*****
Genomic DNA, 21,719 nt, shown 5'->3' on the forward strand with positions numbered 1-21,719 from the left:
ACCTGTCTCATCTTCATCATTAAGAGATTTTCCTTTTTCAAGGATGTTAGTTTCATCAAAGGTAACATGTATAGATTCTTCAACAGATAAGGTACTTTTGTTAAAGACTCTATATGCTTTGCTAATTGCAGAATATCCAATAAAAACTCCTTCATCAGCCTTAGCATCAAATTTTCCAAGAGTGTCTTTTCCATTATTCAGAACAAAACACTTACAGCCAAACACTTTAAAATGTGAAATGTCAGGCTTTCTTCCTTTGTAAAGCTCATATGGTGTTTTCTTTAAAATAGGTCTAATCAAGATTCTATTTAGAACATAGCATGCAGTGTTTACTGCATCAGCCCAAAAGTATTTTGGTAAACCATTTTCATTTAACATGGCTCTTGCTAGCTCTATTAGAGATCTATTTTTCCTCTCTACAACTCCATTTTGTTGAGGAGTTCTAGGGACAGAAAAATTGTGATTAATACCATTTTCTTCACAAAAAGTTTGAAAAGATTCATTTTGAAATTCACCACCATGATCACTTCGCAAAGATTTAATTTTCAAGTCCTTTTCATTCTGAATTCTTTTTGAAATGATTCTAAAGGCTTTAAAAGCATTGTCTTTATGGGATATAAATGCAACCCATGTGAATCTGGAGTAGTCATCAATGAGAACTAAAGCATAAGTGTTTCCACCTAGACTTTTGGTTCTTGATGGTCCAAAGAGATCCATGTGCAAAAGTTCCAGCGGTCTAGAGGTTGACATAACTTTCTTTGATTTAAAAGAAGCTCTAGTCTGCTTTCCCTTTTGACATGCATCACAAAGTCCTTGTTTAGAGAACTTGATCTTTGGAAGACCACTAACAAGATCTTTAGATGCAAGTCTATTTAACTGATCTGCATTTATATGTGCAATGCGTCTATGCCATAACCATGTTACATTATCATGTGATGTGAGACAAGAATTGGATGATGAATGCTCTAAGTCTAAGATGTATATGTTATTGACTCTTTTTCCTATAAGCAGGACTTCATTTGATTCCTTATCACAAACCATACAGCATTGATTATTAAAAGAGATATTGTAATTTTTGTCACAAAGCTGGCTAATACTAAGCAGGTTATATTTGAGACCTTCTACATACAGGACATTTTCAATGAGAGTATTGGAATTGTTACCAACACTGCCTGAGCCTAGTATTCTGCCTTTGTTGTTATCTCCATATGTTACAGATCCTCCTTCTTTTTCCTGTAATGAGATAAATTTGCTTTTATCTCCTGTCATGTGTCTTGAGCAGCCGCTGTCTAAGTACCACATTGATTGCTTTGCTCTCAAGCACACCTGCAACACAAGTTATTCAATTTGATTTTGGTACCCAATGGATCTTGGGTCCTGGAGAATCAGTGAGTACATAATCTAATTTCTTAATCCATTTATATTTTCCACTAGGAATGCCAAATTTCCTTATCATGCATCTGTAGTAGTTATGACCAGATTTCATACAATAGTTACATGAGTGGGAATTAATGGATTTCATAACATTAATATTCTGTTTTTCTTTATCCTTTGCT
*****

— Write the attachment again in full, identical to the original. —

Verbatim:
Genomic DNA, 21,719 nt, shown 5'->3' on the forward strand with positions numbered 1-21,719 from the left:
ACCTGTCTCATCTTCATCATTAAGAGATTTTCCTTTTTCAAGGATGTTAGTTTCATCAAAGGTAACATGTATAGATTCTTCAACAGATAAGGTACTTTTGTTAAAGACTCTATATGCTTTGCTAATTGCAGAATATCCAATAAAAACTCCTTCATCAGCCTTAGCATCAAATTTTCCAAGAGTGTCTTTTCCATTATTCAGAACAAAACACTTACAGCCAAACACTTTAAAATGTGAAATGTCAGGCTTTCTTCCTTTGTAAAGCTCATATGGTGTTTTCTTTAAAATAGGTCTAATCAAGATTCTATTTAGAACATAGCATGCAGTGTTTACTGCATCAGCCCAAAAGTATTTTGGTAAACCATTTTCATTTAACATGGCTCTTGCTAGCTCTATTAGAGATCTATTTTTCCTCTCTACAACTCCATTTTGTTGAGGAGTTCTAGGGACAGAAAAATTGTGATTAATACCATTTTCTTCACAAAAAGTTTGAAAAGATTCATTTTGAAATTCACCACCATGATCACTTCGCAAAGATTTAATTTTCAAGTCCTTTTCATTCTGAATTCTTTTTGAAATGATTCTAAAGGCTTTAAAAGCATTGTCTTTATGGGATATAAATGCAACCCATGTGAATCTGGAGTAGTCATCAATGAGAACTAAAGCATAAGTGTTTCCACCTAGACTTTTGGTTCTTGATGGTCCAAAGAGATCCATGTGCAAAAGTTCCAGCGGTCTAGAGGTTGACATAACTTTCTTTGATTTAAAAGAAGCTCTAGTCTGCTTTCCCTTTTGACATGCATCACAAAGTCCTTGTTTAGAGAACTTGATCTTTGGAAGACCACTAACAAGATCTTTAGATGCAAGTCTATTTAACTGATCTGCATTTATATGTGCAATGCGTCTATGCCATAACCATGTTACATTATCATGTGATGTGAGACAAGAATTGGATGATGAATGCTCTAAGTCTAAGATGTATATGTTATTGACTCTTTTTCCTATAAGCAGGACTTCATTTGATTCCTTATCACAAACCATACAGCATTGATTATTAAAAGAGATATTGTAATTTTTGTCACAAAGCTGGCTAATACTAAGCAGGTTATATTTGAGACCTTCTACATACAGGACATTTTCAATGAGAGTATTGGAATTGTTACCAACACTGCCTGAGCCTAGTATTCTGCCTTTGTTGTTATCTCCATATGTTACAGATCCTCCTTCTTTTTCCTGTAATGAGATAAATTTGCTTTTATCTCCTGTCATGTGTCTTGAGCAGCCGCTGTCTAAGTACCACATTGATTGCTTTGCTCTCAAGCACACCTGCAACACAAGTTATTCAATTTGATTTTGGTACCCAATGGATCTTGGGTCCTGGAGAATCAGTGAGTACATAATCTAATTTCTTAATCCATTTATATTTTCCACTAGGAATGCCAAATTTCCTTATCATGCATCTGTAGTAGTTATGACCAGATTTCATACAATAGTTACATGAGTGGGAATTAATGGATTTCATAACATTAATATTCTGTTTTTCTTTATCCTTTGCT